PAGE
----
3

Sanitation for society, including all

Co-convenors: University of Leeds, Water Supply and Sanitation Collaborative Council, Slum/Shack Dwellers International and Office of the United Nations High Commissioner for Human Rights

At an individual level, both the SDG target and the human right to sanitation imply that everyone must have access to sanitation which is safe, private, dignified, hygienic and affordable. At a societal level, improved sanitation is a public good that generates economic, health, environmental, social and cultural benefits for society as a whole. There is a huge task ahead to ensure full sanitation coverage, safe management of excreta, and availability of handwashing facilities with soap and water in schools and health care facilities, in accordance with the human right and with the SDG target. All this must be done in both urban and rural settings, with their different sanitation problems and solutions. During the era of the MDGs the poor, children, elderly and ethnic minorities were the most neglected in sanitation service provision; now the concept of inclusiveness requires that they and any other disadvantaged groups be served in ways that protect health and dignity.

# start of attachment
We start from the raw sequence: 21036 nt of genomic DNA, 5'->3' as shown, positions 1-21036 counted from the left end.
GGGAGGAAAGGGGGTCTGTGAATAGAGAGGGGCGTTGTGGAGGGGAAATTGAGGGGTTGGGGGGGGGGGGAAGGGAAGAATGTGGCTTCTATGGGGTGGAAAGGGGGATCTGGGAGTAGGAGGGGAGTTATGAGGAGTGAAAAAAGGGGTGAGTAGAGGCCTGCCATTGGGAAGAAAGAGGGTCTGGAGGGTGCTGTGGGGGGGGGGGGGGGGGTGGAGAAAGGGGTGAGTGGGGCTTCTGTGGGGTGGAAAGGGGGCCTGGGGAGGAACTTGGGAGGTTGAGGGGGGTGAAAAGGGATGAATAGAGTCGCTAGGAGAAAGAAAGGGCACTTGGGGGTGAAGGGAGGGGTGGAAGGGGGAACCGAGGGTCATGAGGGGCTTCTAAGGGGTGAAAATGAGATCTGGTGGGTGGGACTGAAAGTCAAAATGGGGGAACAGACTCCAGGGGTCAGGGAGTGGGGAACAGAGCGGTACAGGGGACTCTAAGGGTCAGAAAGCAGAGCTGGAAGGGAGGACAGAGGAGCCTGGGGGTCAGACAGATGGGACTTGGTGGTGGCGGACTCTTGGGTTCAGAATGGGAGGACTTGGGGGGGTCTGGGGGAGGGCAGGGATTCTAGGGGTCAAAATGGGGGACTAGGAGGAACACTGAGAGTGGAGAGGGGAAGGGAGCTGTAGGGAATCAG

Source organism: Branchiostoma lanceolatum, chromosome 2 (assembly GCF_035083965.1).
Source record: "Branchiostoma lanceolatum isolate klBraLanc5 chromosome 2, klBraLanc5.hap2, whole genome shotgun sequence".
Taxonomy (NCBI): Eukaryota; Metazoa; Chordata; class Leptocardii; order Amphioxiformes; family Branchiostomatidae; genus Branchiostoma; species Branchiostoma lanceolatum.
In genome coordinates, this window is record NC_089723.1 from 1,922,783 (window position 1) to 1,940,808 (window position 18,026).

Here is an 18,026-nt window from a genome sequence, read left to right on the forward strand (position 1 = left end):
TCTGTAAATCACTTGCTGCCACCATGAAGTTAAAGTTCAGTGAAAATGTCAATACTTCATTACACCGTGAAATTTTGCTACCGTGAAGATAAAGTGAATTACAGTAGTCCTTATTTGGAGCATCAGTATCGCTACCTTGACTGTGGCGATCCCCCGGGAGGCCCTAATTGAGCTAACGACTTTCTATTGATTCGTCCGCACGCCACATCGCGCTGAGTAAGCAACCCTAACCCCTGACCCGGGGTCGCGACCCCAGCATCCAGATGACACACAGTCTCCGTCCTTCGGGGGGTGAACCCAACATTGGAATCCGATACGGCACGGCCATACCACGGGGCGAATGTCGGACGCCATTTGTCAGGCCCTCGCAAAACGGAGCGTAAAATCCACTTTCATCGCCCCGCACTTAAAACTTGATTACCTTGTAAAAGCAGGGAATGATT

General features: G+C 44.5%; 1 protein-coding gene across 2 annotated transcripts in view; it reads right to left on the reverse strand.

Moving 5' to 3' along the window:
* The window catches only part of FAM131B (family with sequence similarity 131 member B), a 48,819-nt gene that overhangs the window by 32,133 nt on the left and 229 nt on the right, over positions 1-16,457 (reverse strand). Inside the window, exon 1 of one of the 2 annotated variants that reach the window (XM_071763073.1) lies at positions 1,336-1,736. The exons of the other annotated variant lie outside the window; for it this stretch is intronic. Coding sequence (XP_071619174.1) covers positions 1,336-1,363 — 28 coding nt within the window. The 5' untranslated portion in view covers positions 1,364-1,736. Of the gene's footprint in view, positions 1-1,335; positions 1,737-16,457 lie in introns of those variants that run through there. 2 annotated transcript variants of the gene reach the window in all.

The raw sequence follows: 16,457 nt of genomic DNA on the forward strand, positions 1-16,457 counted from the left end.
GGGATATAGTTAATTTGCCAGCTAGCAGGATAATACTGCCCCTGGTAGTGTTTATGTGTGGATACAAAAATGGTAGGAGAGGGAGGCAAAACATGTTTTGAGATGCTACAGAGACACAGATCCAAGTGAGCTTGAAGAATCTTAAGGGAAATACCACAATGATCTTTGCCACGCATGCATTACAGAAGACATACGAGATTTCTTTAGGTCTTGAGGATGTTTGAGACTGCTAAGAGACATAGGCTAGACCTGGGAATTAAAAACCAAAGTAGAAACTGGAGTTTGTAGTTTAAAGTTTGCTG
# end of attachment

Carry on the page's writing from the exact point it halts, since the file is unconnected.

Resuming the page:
This seminar will therefore discuss how to ensure that all members of society are included in achieving sanitation for all. Some possible questions follow. How is inclusiveness improved by particular stakeholder involvement methods, technologies, services, financing mechanisms etc? How do different actors (e.g. national and city governments, public or private sector service providers, and households) contribute to achieving sanitation for society, including all? How are the societal goals and benefits of sanitation made compatible with the individual goals and benefits? How does the legal responsibility to progressively realize the human right to sanitation correlate with the aim of including everybody?

 

Please read more on how to engage and submit your abstract here.

Other seminars